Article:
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petitio principii

[pi-tish-ee-oh prin-sip-ee-ahy; Latin pe-tee-ti-oh pring-kip-i-ee] /pɪˈtɪʃ iˌoʊ prɪnˈsɪp iˌaɪ; Latin pɛˈti tɪˌoʊ prɪŋˈkɪp ɪˌi/
noun, Logic.
a fallacy in reasoning resulting from the assumption of that which in the beginning was set forth to be proved; begging the question.
Origin of petitio principii
1525-35; < Medieval Latin petītiō prīncipiī, translation of Greek tò en archêi aiteîsthai the assumption at the outset Unabridged
Based on the Random House Dictionary, © Random House, Inc. 2015.
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British Dictionary definitions for petitio-principii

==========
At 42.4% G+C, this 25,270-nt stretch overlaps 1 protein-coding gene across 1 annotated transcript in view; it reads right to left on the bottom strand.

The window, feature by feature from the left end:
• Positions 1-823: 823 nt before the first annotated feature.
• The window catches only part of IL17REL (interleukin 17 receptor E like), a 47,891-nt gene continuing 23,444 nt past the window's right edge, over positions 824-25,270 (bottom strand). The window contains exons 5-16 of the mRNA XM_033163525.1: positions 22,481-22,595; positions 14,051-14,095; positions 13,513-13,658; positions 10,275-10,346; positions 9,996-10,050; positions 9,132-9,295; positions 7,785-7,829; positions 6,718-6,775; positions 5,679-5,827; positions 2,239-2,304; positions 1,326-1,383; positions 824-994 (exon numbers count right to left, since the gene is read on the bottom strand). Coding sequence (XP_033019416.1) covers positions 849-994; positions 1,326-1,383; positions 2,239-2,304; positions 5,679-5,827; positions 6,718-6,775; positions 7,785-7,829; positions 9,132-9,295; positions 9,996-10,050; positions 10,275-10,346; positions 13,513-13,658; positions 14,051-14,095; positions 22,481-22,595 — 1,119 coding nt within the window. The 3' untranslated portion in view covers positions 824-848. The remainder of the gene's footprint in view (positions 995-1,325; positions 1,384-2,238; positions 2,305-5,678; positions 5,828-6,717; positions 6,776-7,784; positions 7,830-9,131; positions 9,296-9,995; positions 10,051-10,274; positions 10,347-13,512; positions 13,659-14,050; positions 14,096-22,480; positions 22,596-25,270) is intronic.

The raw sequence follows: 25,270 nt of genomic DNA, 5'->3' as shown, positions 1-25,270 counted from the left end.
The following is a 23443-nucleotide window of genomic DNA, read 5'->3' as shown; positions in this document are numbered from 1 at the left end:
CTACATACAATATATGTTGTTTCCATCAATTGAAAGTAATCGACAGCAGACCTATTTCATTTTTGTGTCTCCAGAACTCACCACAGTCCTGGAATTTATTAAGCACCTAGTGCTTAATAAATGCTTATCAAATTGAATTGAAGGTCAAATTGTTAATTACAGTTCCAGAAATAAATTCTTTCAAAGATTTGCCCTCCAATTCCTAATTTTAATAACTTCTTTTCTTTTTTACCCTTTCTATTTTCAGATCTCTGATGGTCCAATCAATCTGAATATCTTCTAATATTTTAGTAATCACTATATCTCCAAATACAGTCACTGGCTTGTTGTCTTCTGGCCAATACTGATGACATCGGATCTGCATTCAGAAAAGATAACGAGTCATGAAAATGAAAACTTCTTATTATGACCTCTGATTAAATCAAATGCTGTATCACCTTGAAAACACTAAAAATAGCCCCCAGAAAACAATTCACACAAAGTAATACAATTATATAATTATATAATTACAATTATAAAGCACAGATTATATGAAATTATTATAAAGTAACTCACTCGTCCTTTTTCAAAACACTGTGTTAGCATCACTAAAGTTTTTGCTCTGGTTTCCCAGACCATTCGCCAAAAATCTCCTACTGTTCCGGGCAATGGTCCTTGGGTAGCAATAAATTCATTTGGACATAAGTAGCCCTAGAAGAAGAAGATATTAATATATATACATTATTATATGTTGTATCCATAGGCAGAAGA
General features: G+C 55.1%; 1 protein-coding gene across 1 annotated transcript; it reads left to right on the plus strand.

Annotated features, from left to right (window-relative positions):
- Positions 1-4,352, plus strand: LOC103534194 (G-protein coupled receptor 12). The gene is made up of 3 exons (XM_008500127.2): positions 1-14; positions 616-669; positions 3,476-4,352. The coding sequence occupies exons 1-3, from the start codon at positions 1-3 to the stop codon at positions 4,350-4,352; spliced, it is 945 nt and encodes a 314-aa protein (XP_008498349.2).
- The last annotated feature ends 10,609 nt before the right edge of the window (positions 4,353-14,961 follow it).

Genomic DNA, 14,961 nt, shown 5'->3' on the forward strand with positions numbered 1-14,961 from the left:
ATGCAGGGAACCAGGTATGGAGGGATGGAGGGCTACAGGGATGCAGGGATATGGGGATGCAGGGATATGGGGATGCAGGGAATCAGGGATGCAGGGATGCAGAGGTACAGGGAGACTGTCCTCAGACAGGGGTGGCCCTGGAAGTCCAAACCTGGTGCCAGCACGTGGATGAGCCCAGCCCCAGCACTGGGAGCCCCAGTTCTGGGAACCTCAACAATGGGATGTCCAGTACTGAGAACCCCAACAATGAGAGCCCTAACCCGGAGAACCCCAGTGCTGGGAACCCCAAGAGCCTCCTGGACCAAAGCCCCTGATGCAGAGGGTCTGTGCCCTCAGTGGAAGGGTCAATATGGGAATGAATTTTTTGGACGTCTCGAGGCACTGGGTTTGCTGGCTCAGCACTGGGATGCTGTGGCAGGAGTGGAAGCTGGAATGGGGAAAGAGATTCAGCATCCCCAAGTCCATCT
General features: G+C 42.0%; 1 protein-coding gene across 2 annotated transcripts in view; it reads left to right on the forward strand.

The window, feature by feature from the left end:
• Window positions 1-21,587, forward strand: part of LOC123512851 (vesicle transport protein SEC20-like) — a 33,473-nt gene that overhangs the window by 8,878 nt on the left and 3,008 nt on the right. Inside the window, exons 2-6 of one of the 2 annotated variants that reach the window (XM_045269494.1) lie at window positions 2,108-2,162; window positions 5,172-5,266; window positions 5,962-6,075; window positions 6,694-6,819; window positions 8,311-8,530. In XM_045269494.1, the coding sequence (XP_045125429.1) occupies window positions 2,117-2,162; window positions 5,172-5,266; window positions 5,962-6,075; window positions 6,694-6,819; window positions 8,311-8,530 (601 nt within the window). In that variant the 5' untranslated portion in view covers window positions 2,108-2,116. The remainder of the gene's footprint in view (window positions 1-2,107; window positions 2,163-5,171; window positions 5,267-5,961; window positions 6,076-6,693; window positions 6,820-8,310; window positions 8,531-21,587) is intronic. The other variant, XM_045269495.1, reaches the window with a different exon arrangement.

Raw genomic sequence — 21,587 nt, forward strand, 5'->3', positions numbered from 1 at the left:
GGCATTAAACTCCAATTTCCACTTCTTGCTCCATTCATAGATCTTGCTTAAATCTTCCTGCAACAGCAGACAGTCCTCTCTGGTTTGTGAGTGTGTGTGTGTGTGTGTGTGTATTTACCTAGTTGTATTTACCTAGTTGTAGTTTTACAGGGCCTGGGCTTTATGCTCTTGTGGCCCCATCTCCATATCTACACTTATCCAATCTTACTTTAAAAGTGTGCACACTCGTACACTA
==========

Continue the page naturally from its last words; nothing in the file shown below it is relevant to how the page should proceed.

petitio principii

/pɪˈtɪʃɪˌəʊ prɪnˈkɪpɪˌaɪ/
(logic) a form of fallacious reasoning in which the conclusion has been assumed in the premises; begging the question Sometimes shortened to petitio
Word Origin
C16: Latin, translation of Greek to en arkhei aiteisthai an assumption at the beginning
Collins English Dictionary - Complete & Unabridged 2012 Digital Edition
© William Collins Sons & Co. Ltd. 1979, 1986 © HarperCollins
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